But he also pointed out that none of the parties involved -- not the Bush administration, the incoming Obama administration or the car companies -- thought it would be enough to bring the automakers back to solvency.
"Nobody thought it was going to solve the problem. This was a interim financing," Rattner said. "This was all something we anticipated."
A New York Times story from the time said the Bush loan "gives the companies a few months to get their businesses in order but hands off to President-elect Barack Obama the difficult political task of ruling on their future."
We also think it’s worth mentioning the implication in the video that the Bush administration did not put enough restrictions on the money. "He decided to intervene, but in exchange for help the president would demand action," narrator Hanks says just before mentioning the Bush loans.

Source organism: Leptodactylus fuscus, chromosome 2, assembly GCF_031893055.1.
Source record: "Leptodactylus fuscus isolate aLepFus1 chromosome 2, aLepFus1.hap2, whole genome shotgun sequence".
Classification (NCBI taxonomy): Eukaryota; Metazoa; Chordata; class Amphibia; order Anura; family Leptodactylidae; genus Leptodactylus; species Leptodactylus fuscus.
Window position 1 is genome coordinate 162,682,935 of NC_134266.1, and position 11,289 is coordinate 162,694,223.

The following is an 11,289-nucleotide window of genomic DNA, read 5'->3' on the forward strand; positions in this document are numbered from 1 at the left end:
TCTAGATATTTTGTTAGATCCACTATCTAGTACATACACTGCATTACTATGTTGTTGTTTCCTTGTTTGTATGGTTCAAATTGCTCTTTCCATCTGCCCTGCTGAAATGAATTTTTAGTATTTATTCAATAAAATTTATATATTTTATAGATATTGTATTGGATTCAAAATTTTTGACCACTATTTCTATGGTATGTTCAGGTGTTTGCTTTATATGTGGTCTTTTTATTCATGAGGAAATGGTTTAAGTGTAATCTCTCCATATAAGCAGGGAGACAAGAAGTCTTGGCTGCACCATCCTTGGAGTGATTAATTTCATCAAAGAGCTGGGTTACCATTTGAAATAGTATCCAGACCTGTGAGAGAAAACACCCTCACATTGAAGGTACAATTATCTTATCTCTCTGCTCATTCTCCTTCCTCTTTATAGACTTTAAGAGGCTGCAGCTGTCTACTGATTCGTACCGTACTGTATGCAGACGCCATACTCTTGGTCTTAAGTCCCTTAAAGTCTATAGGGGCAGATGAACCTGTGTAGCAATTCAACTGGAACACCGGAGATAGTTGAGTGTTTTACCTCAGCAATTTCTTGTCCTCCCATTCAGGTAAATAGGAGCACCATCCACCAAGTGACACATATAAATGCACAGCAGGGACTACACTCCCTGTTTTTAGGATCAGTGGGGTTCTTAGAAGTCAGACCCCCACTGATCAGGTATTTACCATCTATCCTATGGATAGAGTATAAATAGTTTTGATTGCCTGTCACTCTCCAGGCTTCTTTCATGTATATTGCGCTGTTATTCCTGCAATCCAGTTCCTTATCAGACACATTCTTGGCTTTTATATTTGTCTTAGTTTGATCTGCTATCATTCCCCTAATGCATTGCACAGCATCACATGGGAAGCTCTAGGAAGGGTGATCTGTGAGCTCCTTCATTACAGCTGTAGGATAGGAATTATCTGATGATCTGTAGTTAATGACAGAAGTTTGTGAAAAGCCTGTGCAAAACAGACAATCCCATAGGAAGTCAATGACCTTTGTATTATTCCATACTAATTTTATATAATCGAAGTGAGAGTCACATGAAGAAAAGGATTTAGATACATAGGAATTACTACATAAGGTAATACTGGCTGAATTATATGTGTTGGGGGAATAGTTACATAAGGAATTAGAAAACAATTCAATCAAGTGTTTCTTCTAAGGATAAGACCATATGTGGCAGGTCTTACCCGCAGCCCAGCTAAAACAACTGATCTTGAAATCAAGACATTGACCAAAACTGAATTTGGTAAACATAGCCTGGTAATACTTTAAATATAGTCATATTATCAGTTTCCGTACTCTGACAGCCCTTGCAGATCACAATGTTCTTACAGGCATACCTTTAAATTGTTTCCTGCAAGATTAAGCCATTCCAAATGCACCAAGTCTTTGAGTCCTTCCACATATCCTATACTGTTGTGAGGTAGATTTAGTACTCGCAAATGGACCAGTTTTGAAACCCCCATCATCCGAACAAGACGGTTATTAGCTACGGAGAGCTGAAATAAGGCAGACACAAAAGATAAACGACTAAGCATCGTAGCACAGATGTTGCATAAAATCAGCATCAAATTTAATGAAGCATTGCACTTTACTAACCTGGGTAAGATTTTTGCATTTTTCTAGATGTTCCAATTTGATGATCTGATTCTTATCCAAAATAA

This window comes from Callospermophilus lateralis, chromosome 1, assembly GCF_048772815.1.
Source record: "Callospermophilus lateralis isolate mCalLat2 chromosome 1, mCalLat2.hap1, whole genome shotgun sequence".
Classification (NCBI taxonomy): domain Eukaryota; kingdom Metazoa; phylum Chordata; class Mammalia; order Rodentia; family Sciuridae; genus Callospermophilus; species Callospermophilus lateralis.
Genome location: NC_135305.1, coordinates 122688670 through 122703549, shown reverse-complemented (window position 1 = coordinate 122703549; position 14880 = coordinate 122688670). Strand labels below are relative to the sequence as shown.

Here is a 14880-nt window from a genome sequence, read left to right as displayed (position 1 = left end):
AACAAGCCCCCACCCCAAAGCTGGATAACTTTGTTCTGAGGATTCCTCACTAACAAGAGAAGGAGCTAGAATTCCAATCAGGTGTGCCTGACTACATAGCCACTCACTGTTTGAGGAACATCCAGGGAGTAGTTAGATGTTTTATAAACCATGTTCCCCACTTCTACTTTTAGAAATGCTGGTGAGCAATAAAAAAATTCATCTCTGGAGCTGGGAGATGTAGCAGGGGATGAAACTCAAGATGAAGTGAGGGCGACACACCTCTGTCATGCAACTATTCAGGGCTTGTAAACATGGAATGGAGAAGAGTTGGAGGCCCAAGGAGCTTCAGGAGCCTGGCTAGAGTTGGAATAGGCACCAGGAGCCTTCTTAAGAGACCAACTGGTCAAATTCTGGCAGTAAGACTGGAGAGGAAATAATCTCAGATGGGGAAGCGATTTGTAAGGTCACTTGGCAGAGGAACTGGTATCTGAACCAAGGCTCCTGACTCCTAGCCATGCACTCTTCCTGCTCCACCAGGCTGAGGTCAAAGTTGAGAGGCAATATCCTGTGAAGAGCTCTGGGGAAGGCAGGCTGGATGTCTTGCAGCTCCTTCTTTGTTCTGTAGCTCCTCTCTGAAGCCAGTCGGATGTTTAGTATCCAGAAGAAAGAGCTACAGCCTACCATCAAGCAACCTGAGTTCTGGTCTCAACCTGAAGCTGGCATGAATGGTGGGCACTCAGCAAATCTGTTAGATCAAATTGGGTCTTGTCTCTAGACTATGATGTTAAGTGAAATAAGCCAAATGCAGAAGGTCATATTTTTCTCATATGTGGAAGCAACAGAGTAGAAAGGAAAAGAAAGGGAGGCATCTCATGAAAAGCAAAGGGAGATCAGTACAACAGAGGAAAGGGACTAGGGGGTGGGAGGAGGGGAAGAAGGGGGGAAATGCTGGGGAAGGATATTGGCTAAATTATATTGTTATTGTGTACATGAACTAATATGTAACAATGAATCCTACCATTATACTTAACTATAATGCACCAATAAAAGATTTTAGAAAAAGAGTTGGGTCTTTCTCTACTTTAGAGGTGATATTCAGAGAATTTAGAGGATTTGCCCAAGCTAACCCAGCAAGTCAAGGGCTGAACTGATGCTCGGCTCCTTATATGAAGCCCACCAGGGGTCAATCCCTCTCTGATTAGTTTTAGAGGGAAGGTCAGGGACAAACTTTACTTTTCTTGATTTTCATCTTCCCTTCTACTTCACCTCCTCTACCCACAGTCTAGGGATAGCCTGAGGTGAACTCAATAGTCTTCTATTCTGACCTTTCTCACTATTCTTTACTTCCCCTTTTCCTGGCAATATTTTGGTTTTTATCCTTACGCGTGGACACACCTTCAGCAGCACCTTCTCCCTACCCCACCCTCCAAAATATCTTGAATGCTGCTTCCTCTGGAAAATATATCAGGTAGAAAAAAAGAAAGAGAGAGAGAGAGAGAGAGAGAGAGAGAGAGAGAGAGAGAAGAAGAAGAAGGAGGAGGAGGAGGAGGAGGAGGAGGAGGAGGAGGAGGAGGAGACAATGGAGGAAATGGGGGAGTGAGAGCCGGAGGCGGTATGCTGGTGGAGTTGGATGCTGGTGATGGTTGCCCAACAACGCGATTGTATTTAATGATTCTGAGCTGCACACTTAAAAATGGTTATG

Obama himself has previously said the Bush team handed out billions and asked nothing in return, a statement we rated False.
Keith Hennessey, a former Bush administration official, wrote on his blog in June 2009 about the many restrictions tied to the loans, including that the car companies pay down debt, limits on executive compensation and negotiated reductions in wages and benefits for autoworkers. And remember the companies’ viability plans reviewed by Obama’s task force? They were required under the terms of the Bush loans.
The Obama campaign movie says, "the Bush administration had given the car companies $13 billion and the money was now gone."
It's important to note that the $13 billion was provided as loans, not as grants, as the wording might suggest.
Referring to the time Obama took office, January 2009, GM and Chrysler by then had received almost $14 billion in bailout money. News reports also reflect that the money was basically used up. So, that much is correct. But the movie ignores the fact that this was not unexpected. The Bush administration’s loans were always just a temporary lifeline, meant to keep the companies operating so the new president would have time to decide what to do long term.
This is important information left out of the movie’s extensive discussion of the auto bailouts. That the $13 billion was gone when Obama arrived was no surprise. We rate the statement Mostly True.